Let’s face it, professional coaching can be expensive, in fact, some classes have fee structures that are pointlessly exorbitant. When you self-train yourself, you can decide how much of your money you wish to invest in books, DVDs or online courses. Another great option is to learn from YouTube videos. The benefit of these online, people-contributed videos is that they are free, and they also deliver intensive training and guidance.

  1. Saves time:

This is something people staying in far-flung suburbs will love. When you self-tutor yourself, you can decide where you wish to learn your instrument. Whether in the comfort of your home or at a friend’s place or in a secluded spot under some trees, you get to decide where you wish to practice your instrument. This zeros down your travelling time and allows you to spend that extra time rehearsing.

  1. Is more enjoyable:

Our many years of schooling have taught us that not all professors are fun. Some instructors can be very rigid in their teaching methods while some might be too laidback for our liking. When you act as your own teacher, you’re sure to have a more enjoyable and relaxed time for you’ll be the best judge of your capabilities, strengths and weaknesses. So, you surely won’t have to worry about a very strict or pushy instructor here!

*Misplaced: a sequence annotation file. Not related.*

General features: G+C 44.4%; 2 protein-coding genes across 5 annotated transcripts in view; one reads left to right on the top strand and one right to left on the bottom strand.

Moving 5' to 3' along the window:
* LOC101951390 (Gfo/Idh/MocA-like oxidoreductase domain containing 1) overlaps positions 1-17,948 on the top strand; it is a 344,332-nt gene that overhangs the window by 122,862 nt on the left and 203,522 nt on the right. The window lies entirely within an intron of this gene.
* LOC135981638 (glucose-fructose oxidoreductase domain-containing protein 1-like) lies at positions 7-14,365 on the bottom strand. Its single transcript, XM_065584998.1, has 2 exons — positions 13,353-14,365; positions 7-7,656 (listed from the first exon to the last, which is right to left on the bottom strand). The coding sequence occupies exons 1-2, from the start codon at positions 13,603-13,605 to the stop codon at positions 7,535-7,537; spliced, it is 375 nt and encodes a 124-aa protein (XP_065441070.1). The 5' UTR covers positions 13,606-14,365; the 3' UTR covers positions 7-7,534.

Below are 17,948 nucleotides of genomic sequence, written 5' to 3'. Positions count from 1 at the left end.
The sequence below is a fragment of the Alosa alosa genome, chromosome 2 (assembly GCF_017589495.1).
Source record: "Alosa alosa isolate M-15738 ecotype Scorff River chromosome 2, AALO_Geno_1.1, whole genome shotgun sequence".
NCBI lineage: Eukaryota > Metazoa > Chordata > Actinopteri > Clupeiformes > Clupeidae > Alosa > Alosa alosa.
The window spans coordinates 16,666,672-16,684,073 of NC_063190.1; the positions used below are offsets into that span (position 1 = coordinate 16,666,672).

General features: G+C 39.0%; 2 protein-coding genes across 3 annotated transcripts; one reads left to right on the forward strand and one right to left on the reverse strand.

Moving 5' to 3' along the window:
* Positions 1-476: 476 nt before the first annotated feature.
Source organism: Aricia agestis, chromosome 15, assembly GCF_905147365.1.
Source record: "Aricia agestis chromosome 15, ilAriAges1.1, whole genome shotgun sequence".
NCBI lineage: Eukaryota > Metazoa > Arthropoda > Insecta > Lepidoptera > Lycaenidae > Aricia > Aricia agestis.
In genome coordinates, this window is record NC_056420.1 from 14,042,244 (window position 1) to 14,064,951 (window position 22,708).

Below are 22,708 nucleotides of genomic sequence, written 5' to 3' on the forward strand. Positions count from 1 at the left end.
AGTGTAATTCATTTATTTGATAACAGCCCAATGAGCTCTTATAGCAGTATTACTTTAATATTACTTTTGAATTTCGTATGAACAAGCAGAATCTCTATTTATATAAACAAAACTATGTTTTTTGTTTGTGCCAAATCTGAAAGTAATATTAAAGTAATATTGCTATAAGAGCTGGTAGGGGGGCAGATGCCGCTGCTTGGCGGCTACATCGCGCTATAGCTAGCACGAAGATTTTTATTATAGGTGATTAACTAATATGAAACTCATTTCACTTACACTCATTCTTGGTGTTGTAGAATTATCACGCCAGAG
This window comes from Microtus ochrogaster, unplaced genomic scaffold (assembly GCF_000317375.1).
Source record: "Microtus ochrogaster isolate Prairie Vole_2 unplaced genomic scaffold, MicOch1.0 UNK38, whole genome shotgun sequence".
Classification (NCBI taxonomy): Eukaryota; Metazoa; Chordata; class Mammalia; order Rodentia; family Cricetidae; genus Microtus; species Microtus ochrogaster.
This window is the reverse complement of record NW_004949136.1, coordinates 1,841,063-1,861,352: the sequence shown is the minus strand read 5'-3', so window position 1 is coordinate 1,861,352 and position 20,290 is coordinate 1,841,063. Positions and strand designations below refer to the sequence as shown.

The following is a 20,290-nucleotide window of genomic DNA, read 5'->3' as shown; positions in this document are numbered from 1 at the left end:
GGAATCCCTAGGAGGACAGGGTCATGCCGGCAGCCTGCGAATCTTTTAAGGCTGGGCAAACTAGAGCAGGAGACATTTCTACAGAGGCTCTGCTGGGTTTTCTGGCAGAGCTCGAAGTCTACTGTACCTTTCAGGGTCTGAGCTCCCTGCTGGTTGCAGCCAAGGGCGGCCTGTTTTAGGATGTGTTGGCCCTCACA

1. Boosts your confidence:

Doesn’t it feel great when you accomplish something on your own? Without the proverbial mentor and hand-holder, you get a chance to tell people that you’ve mastered an instrument on your own merit. Your hard work and dedication alone has helped you get this far! This feeling alone is enough to give your confidence a big boost and motivate you to continue on your journey of discovery and learning.

Well, now that we’ve opened your eyes to the merits of self-tutoring, we hope you’ll be inspired to take up an instrument and learn how to play it. Don’t hide behind lethargy or buy into baseless myths of self-tutoring being a herculean task. With a healthy dose of patience, perseverance and focus, you’ll surely be able to play your favourite instrument like a pro!